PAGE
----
University of Maryland Extension


Agriculture literacy is crucial to the success of communities.

Maryland is a rapidly urbanizing state; in fact, it is the sixth most densely populated state in the U.S. Its growing population currently exceeds 5 million people, most of whom are living in urban and suburban areas and are several generations removed from agriculture and farm life. Even so, agriculture remains one of the top industries in the state of Maryland.  It is a major force driving the state’s economy and affects each and every one of us as consumers of agricultural products. Therefore, it is imperative to educate youth about agriculture and its importance. Educated youth become educated voters and consumers, contributing to stronger communities.  People vote in support of issues that are important to them; preserving agriculture in a rapidly developing state is possible only if the state’s residents value Maryland agriculture.

Recently, the USDA, in partnership with the Agriculture in the Classroom Consortium, signed a memorandum of understanding. This memorandum encourages public school educators to integrate information about food and agriculture systems so as to assist students in understanding the pivotal role of agriculture in the U.S. and world economies.  With the support of the United States government, it is clear that agriculture literacy should be one of the many priorities addressed in formal youth education.

The ideal agriculture literacy program provides youth with a better understanding of production agriculture, the relationship between agriculture and the environment, and how agriculture affects their everyday lives in relation to nutrition and health. University of Maryland Extension, with its talented faculty and extensive resources dedicated to both agriculture and youth development, is the ideal organization to develop such a program. As a result, University of Maryland Extension has created the AGsploration: The Science of Maryland Agriculture program to fill the acknowledged and critical need for agriculture education.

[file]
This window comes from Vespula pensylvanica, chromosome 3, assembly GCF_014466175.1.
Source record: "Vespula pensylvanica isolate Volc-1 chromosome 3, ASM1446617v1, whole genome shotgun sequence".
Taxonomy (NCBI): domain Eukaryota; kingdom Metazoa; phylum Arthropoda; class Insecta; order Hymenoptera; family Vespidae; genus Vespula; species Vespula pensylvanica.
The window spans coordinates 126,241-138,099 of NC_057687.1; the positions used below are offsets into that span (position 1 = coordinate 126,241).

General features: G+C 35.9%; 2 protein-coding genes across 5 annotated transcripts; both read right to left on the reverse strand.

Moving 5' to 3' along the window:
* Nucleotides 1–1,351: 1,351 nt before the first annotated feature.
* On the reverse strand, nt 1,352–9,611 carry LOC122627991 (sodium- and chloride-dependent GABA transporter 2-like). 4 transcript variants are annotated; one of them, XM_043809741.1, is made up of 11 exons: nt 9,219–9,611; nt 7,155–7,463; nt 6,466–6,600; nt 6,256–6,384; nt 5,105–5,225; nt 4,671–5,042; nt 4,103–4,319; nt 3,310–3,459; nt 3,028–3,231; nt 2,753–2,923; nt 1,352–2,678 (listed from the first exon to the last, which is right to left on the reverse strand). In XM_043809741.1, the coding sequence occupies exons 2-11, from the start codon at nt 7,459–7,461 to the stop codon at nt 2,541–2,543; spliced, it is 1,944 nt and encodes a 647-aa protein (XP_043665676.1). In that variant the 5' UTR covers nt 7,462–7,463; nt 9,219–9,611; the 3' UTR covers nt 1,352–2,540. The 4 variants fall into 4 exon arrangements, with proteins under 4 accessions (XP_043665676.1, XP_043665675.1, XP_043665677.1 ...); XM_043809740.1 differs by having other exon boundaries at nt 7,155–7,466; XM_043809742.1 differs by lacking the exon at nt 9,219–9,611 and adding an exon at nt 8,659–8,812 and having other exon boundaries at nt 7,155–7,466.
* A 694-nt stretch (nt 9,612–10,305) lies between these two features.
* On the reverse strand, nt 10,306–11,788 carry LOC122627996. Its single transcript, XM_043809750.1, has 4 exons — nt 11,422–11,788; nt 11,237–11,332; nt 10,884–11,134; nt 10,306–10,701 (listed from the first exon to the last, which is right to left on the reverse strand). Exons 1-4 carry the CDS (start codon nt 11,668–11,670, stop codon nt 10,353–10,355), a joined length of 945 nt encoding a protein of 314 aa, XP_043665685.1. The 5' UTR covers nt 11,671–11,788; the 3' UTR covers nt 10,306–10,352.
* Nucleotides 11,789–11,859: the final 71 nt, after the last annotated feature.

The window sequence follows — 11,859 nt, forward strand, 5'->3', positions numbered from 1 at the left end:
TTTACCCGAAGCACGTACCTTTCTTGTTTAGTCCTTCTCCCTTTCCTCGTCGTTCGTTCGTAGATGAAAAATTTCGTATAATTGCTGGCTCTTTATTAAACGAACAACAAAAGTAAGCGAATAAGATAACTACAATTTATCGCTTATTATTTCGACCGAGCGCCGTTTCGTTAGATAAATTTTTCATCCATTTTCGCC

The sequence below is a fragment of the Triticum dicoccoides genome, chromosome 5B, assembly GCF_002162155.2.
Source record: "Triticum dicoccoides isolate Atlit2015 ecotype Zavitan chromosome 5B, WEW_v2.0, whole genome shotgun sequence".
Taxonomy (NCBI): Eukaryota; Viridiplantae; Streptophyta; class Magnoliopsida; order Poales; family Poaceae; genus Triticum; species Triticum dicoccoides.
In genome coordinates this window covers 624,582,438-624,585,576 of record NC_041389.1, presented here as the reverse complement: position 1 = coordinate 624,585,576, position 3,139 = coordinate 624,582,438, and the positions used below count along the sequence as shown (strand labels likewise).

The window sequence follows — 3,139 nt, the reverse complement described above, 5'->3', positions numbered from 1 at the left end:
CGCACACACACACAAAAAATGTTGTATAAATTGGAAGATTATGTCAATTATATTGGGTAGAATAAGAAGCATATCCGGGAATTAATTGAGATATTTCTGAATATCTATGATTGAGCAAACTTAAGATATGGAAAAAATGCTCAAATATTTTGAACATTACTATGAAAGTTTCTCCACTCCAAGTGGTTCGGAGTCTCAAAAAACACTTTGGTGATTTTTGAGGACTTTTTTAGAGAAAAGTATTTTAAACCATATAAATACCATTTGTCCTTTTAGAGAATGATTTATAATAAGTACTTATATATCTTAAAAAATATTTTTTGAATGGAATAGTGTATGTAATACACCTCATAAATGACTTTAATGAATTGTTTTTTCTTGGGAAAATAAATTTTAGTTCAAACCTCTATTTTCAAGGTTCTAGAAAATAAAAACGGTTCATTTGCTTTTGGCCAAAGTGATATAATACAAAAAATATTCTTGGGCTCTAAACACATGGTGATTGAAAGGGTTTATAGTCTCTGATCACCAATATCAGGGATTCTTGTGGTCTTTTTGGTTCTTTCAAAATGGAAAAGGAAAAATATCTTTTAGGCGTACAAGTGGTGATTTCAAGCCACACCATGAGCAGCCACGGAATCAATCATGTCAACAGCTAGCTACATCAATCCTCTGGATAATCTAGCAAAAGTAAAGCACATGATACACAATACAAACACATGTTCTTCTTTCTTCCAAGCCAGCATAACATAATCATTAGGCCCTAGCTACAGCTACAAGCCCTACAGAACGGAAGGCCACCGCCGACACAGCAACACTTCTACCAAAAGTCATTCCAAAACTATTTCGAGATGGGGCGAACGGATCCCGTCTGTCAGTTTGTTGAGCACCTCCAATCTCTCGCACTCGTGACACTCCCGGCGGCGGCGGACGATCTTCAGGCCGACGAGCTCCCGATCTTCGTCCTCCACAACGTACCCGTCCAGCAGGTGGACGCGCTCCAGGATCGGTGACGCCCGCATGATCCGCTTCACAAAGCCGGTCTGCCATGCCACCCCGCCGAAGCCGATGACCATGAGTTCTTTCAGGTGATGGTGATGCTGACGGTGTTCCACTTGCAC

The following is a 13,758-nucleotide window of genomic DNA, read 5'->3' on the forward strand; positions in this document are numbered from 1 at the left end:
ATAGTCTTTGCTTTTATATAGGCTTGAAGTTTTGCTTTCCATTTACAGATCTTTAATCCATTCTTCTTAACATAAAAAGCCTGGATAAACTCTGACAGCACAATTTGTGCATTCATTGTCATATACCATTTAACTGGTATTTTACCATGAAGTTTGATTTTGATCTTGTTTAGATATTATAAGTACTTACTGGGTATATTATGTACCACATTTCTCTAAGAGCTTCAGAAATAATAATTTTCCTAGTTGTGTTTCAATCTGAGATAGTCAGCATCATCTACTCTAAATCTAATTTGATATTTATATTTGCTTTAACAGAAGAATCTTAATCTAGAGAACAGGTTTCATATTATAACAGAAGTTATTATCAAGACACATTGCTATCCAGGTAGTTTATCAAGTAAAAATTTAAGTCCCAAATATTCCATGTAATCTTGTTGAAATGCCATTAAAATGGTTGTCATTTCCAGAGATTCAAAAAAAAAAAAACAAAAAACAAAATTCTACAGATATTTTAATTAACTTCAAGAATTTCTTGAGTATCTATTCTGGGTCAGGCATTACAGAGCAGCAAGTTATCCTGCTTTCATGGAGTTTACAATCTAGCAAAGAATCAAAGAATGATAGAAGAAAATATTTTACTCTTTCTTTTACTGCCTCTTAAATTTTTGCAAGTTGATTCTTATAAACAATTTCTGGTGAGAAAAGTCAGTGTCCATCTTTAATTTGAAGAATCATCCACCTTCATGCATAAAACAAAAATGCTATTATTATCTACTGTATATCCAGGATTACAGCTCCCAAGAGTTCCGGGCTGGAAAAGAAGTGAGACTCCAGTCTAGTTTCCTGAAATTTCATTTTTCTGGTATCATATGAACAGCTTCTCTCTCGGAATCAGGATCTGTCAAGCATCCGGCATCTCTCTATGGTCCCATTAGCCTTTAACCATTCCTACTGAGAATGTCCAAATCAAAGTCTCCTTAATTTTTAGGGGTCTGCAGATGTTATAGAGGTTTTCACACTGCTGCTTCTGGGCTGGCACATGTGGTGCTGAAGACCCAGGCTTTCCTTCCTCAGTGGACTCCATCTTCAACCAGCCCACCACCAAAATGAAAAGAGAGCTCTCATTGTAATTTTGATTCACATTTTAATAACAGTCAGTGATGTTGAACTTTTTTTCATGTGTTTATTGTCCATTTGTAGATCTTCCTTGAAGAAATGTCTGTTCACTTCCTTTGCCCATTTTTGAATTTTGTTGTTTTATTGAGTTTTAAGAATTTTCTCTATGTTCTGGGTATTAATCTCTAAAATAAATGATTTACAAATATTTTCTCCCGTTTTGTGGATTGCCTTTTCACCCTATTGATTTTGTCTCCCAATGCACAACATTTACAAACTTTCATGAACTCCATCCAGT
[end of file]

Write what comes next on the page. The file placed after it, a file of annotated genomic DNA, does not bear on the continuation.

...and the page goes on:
Learning about agriculture provides an avenue to develop science proficiency.

The 2009 National Science Academy Rising above the Gathering Storm report identified a marked decline in science literacy and a drop in the number of young people across the country who pursue careers in math and science.  Consequently, the national 4-H program has instituted a mandate to improve Science, Technology, Engineering, and Math (STEM) educational opportunities for youth to address this growing need.  The Maryland State Department of Education, in establishing an exclusive branch dealing with STEM initiatives, recognizes and is working to address the critical need to develop and support STEM learning opportunities. 

The teaching of agriculture cannot be separated from the teaching of science, technology, engineering, and math. Thus, in addition to increasing agriculture literacy, the AGsploration program serves to bolster youth STEM skills. Several research studies have shown that teaching youth agriculture through STEM-related curriculum also increases their interest in and success at completing post-secondary agriculture science degrees and gaining careers within science fields.   

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